Instagram redesigns call-to-action bar to dynamically mirror ads

Social Media, Marketing, Instagram
Image Credit: Source: MarketingLand.com

For the second time in the two years since rolling out clickable ads, Instagram is updating the look of what people are supposed to click. This time the Facebook-owned photo-and-video app is tweaking ads’ call-to-action bars to better blend in while still standing out.

Last year, Instagram made its ads’ clickable element more obvious in an effort to make people more aware of the option and assuage advertisers’ concerns with the app’s direct-response options. A few months after replacing its ads’ call-to-action button with a horizontal bar that ran along the entire bottom of an ad’s photo or video, the company set the bar’s background color to switch from white to blue after four seconds to draw more attention to it.

Now, instead of blue, the bar will dynamically change to the main color contained in the ad’s photo or video, the company announced on Monday. Instagram will change the color of the call-to-action bar to better coordinate with the primary element of the native ad that grabbed the user’s attention.

According to an Instagram spokesperson, the redesigned look is meant to ensure that an ad’s photo or video is its standout element and to make people’s feeds feel more natural. It may also ensure that Instagram can insert more ads into those feeds without making them look overloaded with ads.

The blue call-to-action bar had been the most obvious signal that a post was an ad, though it only turned blue after a post was on screen for at least four seconds. By making the call-to-action bar feel more like a part of the photo or video, the difference may not be so obvious to people swiping through their feeds. If that proves true, then Instagram may be able to insert more ads — and relieve Facebook’s ad-load pressure, which is expected to decelerate the company’s ad-revenue growth this year — without overdoing it.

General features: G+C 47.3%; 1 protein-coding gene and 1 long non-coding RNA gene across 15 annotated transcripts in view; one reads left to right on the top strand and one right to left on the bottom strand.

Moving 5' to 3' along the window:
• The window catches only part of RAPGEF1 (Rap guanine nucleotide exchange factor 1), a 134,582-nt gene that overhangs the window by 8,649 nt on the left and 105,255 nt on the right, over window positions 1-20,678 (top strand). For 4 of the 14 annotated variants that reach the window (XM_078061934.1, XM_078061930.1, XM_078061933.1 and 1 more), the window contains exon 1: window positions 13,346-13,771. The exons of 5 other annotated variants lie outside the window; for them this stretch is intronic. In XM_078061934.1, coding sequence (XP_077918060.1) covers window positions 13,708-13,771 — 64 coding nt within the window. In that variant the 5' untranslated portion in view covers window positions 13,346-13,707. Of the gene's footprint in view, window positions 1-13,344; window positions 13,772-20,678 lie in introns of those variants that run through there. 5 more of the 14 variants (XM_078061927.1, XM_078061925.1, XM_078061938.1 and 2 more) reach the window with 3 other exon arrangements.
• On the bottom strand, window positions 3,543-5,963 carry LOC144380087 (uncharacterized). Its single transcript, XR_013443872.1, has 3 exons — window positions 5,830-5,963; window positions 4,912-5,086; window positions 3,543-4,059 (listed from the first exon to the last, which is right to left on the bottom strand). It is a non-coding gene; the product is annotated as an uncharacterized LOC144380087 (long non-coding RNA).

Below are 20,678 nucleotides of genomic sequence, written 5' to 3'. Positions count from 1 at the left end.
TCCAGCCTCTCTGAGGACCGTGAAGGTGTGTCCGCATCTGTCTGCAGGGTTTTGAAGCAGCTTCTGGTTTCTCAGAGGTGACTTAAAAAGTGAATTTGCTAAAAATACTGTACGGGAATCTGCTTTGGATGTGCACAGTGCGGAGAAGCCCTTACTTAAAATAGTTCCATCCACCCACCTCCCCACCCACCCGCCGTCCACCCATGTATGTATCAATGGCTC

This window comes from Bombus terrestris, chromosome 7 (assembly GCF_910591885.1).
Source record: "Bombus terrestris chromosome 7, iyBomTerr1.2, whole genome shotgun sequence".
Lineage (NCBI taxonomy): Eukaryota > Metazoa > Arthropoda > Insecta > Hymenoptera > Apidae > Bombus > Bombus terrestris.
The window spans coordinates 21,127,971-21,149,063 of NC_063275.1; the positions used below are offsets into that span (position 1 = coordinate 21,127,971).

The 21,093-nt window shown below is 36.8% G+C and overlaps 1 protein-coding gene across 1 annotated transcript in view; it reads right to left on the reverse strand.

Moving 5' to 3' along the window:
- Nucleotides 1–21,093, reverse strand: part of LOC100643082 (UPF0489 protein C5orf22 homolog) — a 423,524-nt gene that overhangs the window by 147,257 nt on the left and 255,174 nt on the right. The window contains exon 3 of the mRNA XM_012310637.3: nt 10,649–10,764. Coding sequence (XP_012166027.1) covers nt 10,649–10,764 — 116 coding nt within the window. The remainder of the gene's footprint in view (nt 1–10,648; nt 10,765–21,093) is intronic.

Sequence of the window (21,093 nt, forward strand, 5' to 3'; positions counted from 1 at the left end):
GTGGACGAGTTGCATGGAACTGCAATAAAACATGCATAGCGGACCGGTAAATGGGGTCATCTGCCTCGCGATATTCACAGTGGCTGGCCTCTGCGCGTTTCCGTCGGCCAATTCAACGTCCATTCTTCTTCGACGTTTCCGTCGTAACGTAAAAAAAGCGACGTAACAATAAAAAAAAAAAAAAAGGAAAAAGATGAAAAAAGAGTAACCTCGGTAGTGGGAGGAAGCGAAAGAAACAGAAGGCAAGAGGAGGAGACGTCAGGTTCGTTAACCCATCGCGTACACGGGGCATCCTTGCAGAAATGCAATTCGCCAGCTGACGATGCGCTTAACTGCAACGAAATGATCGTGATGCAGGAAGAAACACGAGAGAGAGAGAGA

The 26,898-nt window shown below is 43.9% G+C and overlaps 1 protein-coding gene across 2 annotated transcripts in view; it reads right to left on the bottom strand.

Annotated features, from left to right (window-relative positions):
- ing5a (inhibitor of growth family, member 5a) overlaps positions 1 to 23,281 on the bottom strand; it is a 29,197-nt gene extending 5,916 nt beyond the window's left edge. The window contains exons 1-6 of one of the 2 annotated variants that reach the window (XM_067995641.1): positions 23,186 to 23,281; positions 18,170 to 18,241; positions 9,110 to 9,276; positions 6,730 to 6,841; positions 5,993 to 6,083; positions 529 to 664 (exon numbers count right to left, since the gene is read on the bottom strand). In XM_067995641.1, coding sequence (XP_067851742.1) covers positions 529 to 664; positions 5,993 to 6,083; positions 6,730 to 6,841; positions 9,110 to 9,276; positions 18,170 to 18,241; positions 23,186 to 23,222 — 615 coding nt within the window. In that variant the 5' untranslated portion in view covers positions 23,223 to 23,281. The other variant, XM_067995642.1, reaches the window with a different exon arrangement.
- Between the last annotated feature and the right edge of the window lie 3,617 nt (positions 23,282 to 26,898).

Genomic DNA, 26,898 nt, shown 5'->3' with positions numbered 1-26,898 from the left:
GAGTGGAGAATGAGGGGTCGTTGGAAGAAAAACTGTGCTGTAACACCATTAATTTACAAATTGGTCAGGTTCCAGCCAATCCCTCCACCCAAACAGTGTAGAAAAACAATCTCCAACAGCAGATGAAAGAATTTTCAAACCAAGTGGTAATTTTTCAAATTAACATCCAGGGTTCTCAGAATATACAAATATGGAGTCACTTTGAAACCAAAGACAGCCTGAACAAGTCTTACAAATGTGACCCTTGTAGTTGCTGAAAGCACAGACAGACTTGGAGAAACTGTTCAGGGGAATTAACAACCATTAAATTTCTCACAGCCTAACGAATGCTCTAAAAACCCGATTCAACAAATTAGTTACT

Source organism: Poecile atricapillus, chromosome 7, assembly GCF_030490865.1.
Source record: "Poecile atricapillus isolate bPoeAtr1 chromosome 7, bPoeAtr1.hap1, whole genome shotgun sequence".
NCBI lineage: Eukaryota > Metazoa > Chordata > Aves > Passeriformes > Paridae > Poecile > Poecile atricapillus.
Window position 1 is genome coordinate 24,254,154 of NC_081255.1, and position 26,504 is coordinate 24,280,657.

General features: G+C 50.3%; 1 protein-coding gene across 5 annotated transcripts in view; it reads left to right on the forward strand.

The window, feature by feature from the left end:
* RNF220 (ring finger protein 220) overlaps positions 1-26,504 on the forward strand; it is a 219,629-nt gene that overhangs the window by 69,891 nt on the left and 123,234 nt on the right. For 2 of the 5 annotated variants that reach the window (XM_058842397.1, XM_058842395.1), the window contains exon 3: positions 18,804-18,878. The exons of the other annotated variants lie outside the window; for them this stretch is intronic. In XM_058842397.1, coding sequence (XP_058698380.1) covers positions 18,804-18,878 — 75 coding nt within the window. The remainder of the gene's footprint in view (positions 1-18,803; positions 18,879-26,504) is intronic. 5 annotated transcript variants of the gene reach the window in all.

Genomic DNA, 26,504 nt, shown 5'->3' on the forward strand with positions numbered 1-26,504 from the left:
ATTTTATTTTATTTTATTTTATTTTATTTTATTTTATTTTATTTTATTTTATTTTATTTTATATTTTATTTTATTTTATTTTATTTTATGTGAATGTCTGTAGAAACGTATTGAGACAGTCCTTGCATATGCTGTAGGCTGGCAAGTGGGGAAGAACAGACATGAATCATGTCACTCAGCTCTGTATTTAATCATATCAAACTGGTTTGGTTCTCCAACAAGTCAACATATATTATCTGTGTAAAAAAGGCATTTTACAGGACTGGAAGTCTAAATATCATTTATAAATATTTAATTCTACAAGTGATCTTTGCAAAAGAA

Article source: https://marketingland.com/instagram-redesigns-call-action-bar-dynamically-mirror-ads-226356

Advertisements

Study: Social marketers’ top challenge is measuring ROI

 

Marketing, Social Media
Image source: MarTech Today

Marketers continue to spend more money on social campaigns, and they continue to struggle to appraise what they receive in return for that money.

Measuring return on investment (ROI) was the most commonly cited challenge facing social marketers, according to a study conducted by Simply Measured, a company that sells analytics software for marketers to measure the ROI of their social campaigns.

The social analytics firm surveyed almost 1,000 ad agency employees that span 111 countries and specialize in social marketing, roughly half of whom held the job title of social media manager, marketing manager or director of social media. Of the survey’s respondents who were asked to identify their top three challenges, 61.4 percent picked measuring ROI was picked by 61.4 percent, followed by “tying social to business goals” at 35.5 percent.

Attributing social marketing spend to business results has been an increasing area of focus for marketers, as well as for social platforms. The more money marketers pour into social media, the more they expect to know how that money converts into revenue for their businesses. And social platforms like Facebook have seen this as an opportunity to solidify marketers’ social investments and siphon spend from more established channels like TV and search.